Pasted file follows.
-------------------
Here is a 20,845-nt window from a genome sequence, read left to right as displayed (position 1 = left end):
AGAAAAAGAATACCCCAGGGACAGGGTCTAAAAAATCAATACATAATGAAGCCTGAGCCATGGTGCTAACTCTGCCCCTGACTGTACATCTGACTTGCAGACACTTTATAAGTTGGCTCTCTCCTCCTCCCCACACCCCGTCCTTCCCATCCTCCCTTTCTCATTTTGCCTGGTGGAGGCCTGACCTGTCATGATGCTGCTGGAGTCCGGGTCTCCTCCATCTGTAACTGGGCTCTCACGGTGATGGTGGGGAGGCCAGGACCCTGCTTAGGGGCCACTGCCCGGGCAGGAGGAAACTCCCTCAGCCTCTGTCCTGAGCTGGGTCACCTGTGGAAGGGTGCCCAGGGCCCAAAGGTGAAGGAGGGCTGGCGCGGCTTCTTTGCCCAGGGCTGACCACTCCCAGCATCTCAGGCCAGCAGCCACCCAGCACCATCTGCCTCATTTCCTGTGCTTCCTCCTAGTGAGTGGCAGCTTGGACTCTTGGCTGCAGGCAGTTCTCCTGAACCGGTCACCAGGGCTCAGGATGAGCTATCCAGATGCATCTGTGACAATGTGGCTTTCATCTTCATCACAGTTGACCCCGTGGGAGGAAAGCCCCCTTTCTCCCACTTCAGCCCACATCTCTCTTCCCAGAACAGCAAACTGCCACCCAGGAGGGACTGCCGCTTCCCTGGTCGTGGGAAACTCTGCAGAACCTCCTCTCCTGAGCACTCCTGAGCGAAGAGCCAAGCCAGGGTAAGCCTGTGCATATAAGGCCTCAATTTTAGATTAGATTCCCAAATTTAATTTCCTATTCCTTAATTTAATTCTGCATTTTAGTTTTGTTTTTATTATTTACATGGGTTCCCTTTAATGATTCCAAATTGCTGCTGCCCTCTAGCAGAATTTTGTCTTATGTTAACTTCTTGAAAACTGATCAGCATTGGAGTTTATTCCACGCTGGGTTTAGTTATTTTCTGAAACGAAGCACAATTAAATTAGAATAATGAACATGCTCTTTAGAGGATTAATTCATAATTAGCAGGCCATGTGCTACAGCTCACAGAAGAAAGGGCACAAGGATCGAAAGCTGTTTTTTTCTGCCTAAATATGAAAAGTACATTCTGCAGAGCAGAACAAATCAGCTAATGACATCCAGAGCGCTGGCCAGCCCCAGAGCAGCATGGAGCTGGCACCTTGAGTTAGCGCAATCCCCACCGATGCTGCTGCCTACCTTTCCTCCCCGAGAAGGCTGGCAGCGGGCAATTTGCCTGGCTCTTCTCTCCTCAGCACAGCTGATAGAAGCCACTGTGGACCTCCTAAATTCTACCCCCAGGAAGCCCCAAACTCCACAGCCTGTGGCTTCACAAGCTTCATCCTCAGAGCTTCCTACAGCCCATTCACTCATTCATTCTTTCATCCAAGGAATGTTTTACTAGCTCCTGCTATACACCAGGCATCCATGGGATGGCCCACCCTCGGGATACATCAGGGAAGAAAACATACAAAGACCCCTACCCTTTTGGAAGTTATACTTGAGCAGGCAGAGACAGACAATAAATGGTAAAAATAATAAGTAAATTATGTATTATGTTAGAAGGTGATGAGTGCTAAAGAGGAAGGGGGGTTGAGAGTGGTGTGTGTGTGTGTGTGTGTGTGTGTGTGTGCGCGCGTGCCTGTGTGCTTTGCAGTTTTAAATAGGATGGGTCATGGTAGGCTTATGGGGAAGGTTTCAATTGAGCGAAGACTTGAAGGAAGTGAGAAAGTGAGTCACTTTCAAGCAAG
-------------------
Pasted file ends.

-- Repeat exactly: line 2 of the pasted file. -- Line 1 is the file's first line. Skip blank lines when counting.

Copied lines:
AGAAAAAGAATACCCCAGGGACAGGGTCTAAAAAATCAATACATAATGAAGCCTGAGCCATGGTGCTAACTCTGCCCCTGACTGTACATCTGACTTGCAGACACTTTATAAGTTGGCTCTCTCCTCCTCCCCACACCCCGTCCTTCCCATCCTCCCTTTCTCATTTTGCCTGGTGGAGGCCTGACCTGTCATGATGCTGCTGGAGTCCGGGTCTCCTCCATCTGTAACTGGGCTCTCACGGTGATGGTGGGGAGGCCAGGACCCTGCTTAGGGGCCACTGCCCGGGCAGGAGGAAACTCCCTCAGCCTCTGTCCTGAGCTGGGTCACCTGTGGAAGGGTGCCCAGGGCCCAAAGGTGAAGGAGGGCTGGCGCGGCTTCTTTGCCCAGGGCTGACCACTCCCAGCATCTCAGGCCAGCAGCCACCCAGCACCATCTGCCTCATTTCCTGTGCTTCCTCCTAGTGAGTGGCAGCTTGGACTCTTGGCTGCAGGCAGTTCTCCTGAACCGGTCACCAGGGCTCAGGATGAGCTATCCAGATGCATCTGTGACAATGTGGCTTTCATCTTCATCACAGTTGACCCCGTGGGAGGAAAGCCCCCTTTCTCCCACTTCAGCCCACATCTCTCTTCCCAGAACAGCAAACTGCCACCCAGGAGGGACTGCCGCTTCCCTGGTCGTGGGAAACTCTGCAGAACCTCCTCTCCTGAGCACTCCTGAGCGAAGAGCCAAGCCAGGGTAAGCCTGTGCATATAAGGCCTCAATTTTAGATTAGATTCCCAAATTTAATTTCCTATTCCTTAATTTAATTCTGCATTTTAGTTTTGTTTTTATTATTTACATGGGTTCCCTTTAATGATTCCAAATTGCTGCTGCCCTCTAGCAGAATTTTGTCTTATGTTAACTTCTTGAAAACTGATCAGCATTGGAGTTTATTCCACGCTGGGTTTAGTTATTTTCTGAAACGAAGCACAATTAAATTAGAATAATGAACATGCTCTTTAGAGGATTAATTCATAATTAGCAGGCCATGTGCTACAGCTCACAGAAGAAAGGGCACAAGGATCGAAAGCTGTTTTTTTCTGCCTAAATATGAAAAGTACATTCTGCAGAGCAGAACAAATCAGCTAATGACATCCAGAGCGCTGGCCAGCCCCAGAGCAGCATGGAGCTGGCACCTTGAGTTAGCGCAATCCCCACCGATGCTGCTGCCTACCTTTCCTCCCCGAGAAGGCTGGCAGCGGGCAATTTGCCTGGCTCTTCTCTCCTCAGCACAGCTGATAGAAGCCACTGTGGACCTCCTAAATTCTACCCCCAGGAAGCCCCAAACTCCACAGCCTGTGGCTTCACAAGCTTCATCCTCAGAGCTTCCTACAGCCCATTCACTCATTCATTCTTTCATCCAAGGAATGTTTTACTAGCTCCTGCTATACACCAGGCATCCATGGGATGGCCCACCCTCGGGATACATCAGGGAAGAAAACATACAAAGACCCCTACCCTTTTGGAAGTTATACTTGAGCAGGCAGAGACAGACAATAAATGGTAAAAATAATAAGTAAATTATGTATTATGTTAGAAGGTGATGAGTGCTAAAGAGGAAGGGGGGTTGAGAGTGGTGTGTGTGTGTGTGTGTGTGTGTGTGTGTGCGCGCGTGCCTGTGTGCTTTGCAGTTTTAAATAGGATGGGTCATGGTAGGCTTATGGGGAAGGTTTCAATTGAGCGAAGACTTGAAGGAAGTGAGAAAGTGAGTCACTTTCAAGCAAG